I pledge to plant a minimum of 10 pollinator-friendly plants, shrubs or trees in my yard. I will choose plants that bloom in succession including some that bloom in October and November. Warmer temperatures in those months will trigger honeybees to forage and they will return to the hive and eat honey stores if they find no food. Native pollinators will be hungry too!
We need the pollinators – honeybees, bumblebees, butterflies, beetles, bats, and birds – because they are crucial to a healthy ecosystem and are responsible for pollinating 75 percent of the food we eat. If we continue destroying the environment, reducing pollinator food and habitat and spraying toxic chemicals on anything we consider to be a nuisance, we’ll have no food left to eat.
Bee balm, coneflower (Echinacea), black-eyed Susan, Penstemon beard tongue, milkweed (butterfly weed), fireweed, late-blooming yarrow and more native pollinator-friendly flowering plants can be found in garden centers, including Gilbertie’s Herbs and Garden Center in Westport, which has a dedicated space for these plants along with free, expert guidance.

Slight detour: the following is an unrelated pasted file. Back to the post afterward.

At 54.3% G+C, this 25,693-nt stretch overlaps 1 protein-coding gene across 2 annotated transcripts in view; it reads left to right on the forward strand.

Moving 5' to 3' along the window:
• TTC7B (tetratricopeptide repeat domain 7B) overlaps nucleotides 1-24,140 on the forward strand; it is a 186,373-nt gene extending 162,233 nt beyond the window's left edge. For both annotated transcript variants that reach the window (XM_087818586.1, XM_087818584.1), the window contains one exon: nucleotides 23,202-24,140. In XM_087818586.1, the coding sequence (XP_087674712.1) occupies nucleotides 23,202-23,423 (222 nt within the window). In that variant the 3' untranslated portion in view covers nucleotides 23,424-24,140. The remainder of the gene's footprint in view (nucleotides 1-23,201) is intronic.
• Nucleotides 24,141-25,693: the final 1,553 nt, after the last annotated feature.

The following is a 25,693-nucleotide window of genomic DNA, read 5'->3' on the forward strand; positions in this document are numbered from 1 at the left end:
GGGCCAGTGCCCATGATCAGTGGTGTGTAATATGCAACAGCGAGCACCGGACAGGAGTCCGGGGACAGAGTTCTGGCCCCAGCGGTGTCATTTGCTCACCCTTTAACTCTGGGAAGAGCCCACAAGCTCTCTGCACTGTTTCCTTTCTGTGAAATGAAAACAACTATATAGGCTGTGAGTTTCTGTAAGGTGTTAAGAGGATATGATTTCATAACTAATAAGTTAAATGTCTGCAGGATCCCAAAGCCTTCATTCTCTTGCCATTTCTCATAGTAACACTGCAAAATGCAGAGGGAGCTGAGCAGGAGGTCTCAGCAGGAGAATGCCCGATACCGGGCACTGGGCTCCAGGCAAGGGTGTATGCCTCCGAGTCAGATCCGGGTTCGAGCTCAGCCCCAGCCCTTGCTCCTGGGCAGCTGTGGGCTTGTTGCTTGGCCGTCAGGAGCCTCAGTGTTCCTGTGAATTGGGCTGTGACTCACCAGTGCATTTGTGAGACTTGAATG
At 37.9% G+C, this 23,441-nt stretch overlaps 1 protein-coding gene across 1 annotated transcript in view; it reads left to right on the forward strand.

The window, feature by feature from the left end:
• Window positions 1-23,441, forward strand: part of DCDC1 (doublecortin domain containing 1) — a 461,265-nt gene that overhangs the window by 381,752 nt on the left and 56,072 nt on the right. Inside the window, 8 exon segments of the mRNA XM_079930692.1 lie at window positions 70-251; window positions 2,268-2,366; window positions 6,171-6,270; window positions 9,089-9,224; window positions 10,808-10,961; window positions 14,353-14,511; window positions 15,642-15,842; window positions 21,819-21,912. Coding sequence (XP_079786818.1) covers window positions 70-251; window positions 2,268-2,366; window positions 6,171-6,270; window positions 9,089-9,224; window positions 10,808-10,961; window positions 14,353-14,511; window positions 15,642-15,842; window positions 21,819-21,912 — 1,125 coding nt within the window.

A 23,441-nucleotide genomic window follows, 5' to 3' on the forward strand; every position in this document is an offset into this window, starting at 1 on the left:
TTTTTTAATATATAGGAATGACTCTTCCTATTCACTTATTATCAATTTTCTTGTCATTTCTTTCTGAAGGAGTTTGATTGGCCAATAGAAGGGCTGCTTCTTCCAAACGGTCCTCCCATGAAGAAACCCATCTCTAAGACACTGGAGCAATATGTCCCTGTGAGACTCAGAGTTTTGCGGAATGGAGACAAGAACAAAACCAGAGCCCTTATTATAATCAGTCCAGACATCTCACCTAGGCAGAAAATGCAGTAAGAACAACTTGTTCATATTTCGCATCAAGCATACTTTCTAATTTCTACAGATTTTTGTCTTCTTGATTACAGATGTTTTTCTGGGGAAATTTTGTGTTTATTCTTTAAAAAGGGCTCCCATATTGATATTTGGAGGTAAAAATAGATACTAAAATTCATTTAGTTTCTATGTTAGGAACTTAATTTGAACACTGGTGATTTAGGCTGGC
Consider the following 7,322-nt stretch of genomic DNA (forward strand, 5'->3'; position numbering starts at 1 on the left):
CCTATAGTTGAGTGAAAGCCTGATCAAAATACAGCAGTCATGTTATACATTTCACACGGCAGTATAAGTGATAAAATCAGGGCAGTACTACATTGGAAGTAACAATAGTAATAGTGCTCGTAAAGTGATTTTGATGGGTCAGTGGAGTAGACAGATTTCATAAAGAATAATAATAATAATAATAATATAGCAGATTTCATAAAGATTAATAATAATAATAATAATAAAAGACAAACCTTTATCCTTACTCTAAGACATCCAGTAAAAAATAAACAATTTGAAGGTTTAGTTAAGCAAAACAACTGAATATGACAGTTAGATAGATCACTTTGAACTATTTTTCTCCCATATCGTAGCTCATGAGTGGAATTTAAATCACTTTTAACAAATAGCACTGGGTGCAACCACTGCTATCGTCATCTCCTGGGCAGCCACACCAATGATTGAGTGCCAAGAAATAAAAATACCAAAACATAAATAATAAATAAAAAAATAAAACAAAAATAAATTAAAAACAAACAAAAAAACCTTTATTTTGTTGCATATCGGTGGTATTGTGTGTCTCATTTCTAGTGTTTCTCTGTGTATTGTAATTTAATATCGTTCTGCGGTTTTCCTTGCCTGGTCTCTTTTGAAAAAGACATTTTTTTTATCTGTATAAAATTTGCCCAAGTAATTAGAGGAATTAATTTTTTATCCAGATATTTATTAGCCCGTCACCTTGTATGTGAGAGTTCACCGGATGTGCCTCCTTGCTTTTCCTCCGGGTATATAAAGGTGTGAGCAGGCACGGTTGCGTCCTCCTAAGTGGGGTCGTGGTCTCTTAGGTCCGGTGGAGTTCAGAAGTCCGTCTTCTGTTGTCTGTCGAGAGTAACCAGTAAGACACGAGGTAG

You Don’t Have to Go It Alone
Need some help designing, planting, and going organic? Turn to our trusted business members who are experts in organic and edible landscaping and gardening for all your needs.
Back to Nature – full service permaculture design, installation and maintenance including edibles, pollinator-friendly and biodiverse plantings, beekeeping, rainwater harvesting, chicken coops, and raised beds.
Wakeman Town Farm has teamed up with the the Westport Garden Club, the Westport Library and Earthplace to promote the Pollinator Pathway project in Westport. Wakeman Town Farm offers an abundance of free workshops to help you have a successful pollinator garden in your yard.